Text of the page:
WRIGHT-PATTERSON AIR FORCE BASE, Ohio - Battle Sight Technologies has acquired a second patent license related to infrared materials as signaling tools for nighttime military operations.
A year ago, Dr. Larry Brott of the Air Force Research Laboratory, along with his co-inventors, licensed a technology to BST for a pressure-activated marker that allows troops to communicate with written messages in low or no-light conditions (with or without night vision devices).
A second patent by Dr. Brott and his team involving infrared phosphor technology has recently been licensed to BST, which expands to their existing collection of infrared technologies. This technology works similarly to the dials on a watch, absorbing ultraviolet light during the day, and emitting an infrared light at night.
This suite of infrared products, such as glow sticks or patches and packs displaying glow-in-the-dark reflective strips, are all used for battlefield communication and training. Additionally, these products are used to identify U.S. militaries’ locations to friendly ground forces and aircraft.
Identification is a must when troops are partnering with foreign forces, including ununiformed soldiers using civilian trucks.
In March, the Air Force awarded Battle Sight Technologies $165,000 to continue developing products based off the core patches, tapes and molded parts to support low-light/no-light communication.
“Through express tech licensing, it is easy to discover which technologies are available and also learn about pre-negotiated terms and pricing,” said Sunita Chavan, Materials and Manufacturing Technology Transfer Office Lead. “There is total transparency. If a company is interested in entering into a licensing agreement, they can complete an easy application.”
“One-stop shopping” is a term Chavan uses to explain express tech licensing. The user-friendly process makes Air Force technologies available to companies of all sizes while eliminating lengthy contract negotiations associated with government patent licensing.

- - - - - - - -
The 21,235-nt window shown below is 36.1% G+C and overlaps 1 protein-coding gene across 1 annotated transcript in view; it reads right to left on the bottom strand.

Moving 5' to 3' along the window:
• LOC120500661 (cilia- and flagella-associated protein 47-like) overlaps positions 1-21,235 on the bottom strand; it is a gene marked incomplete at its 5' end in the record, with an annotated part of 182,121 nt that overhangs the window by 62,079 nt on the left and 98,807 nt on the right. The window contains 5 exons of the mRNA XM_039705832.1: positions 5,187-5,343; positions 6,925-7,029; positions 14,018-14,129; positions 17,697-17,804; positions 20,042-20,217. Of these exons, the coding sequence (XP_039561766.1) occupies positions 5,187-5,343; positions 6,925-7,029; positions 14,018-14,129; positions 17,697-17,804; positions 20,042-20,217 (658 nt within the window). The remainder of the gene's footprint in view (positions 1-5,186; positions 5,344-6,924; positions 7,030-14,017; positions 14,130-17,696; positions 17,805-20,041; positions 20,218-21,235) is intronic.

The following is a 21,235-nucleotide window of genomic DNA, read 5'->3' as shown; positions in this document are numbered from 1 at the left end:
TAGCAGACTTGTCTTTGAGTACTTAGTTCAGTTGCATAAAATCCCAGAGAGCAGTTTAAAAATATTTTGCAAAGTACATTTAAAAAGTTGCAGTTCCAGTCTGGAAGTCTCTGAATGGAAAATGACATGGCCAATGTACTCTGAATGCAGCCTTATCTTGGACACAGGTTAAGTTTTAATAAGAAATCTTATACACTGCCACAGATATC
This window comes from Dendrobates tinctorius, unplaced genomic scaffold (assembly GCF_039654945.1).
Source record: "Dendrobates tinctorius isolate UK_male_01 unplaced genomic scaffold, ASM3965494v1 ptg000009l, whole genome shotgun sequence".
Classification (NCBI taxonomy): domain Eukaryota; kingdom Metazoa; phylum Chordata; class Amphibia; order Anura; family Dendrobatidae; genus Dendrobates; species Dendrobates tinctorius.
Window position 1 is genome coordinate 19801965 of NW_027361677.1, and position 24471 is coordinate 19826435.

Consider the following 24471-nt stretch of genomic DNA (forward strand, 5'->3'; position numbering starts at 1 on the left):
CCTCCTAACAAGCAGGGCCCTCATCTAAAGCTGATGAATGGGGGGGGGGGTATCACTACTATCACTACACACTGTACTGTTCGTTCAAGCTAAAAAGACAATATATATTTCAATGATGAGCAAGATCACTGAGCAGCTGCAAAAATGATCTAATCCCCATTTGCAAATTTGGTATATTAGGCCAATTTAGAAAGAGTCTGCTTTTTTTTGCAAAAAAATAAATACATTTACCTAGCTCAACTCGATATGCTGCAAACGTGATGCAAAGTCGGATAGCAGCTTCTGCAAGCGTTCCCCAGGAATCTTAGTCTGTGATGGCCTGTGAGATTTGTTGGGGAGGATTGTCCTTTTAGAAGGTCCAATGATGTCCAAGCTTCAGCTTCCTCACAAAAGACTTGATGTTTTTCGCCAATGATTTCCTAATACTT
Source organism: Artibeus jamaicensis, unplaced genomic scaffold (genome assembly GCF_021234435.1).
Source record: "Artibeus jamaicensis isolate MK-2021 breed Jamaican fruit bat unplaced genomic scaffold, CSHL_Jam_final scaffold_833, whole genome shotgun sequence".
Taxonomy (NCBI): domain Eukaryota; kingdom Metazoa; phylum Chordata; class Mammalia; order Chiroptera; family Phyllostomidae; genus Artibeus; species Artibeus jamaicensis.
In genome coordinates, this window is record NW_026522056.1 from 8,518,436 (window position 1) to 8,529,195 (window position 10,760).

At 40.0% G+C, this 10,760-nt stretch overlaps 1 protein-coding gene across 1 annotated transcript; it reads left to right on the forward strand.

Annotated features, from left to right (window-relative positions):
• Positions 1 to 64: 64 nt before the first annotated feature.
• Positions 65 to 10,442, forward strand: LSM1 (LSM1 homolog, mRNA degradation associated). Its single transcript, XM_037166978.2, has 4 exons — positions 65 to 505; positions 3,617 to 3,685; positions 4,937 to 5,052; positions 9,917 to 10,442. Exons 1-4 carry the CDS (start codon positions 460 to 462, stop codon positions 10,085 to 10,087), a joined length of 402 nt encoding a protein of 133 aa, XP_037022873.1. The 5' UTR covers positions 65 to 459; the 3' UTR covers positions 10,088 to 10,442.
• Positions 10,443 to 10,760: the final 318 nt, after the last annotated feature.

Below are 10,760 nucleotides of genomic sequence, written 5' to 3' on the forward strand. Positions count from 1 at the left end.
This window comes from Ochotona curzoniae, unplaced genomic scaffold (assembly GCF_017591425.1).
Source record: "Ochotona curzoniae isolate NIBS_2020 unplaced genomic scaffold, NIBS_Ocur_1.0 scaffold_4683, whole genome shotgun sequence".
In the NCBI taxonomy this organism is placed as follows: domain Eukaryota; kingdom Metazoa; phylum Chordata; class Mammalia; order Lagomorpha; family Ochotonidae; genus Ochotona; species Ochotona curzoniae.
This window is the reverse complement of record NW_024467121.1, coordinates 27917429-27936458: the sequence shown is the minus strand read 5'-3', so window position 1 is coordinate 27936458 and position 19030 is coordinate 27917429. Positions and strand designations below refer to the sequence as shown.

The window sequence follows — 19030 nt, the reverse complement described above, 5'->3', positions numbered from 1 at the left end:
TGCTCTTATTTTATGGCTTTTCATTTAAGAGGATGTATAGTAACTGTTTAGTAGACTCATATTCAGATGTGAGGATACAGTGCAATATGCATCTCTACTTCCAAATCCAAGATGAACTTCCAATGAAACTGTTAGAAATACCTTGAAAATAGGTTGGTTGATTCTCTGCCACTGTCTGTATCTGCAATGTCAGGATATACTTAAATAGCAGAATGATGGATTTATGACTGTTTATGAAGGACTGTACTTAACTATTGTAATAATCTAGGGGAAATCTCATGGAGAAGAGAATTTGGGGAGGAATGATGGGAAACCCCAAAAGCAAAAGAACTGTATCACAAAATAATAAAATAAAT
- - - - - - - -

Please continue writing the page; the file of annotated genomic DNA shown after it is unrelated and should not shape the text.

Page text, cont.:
Pre-determined upfront fees and royalty fees are what make the express licensing platform an easy option, according to Chavan.
“AFRL is a leading research organization right here in our back yard and as a commercialization firm, continuing this mutually beneficial relationship is a huge win for Battle Sight,” said Nick Ripplinger, BST president.
The next steps include learning how to scale-up the production process. “We are used to making small, lab-scale batches where we can produce 15 crayons per day, said Brott. “We are getting such interest in this product that we are now being asked to make 200 crayons daily.”
Various “flavors” of crayons are also being requested that match different scenarios. Infrared crayons that leave no trace, and crayons that glow visibly at night while leaving a bright pink pigment mark for daytime viewing are a few examples.
These variations are for first responders who might answer to a night-time train wreck. After searching a train car, they would mark it so that it would be visible at night, and also apparent once the sun rises.
“We are working hard to meet a deadline, for a ‘first responder’ convention in October and anticipating a much larger demand for the crayons after the word gets out,” Brott commented.
The future may hold a non-toxic version for home use; perhaps even as sidewalk chalk.
To learn more about crayons, go to https://battlesighttech.com/products/.
The Air Force Research Laboratory (AFRL) is the primary scientific research and development center for the Air Force. AFRL plays an integral role in leading the discovery, development, and integration of affordable warfighting technologies for our air, space, and cyberspace force. With a workforce of more than 11,000 across nine technology areas and 40 other operations across the globe, AFRL provides a diverse portfolio of science and technology ranging from fundamental to advanced research and technology development. For more information, visit: www.afresearchlab.com.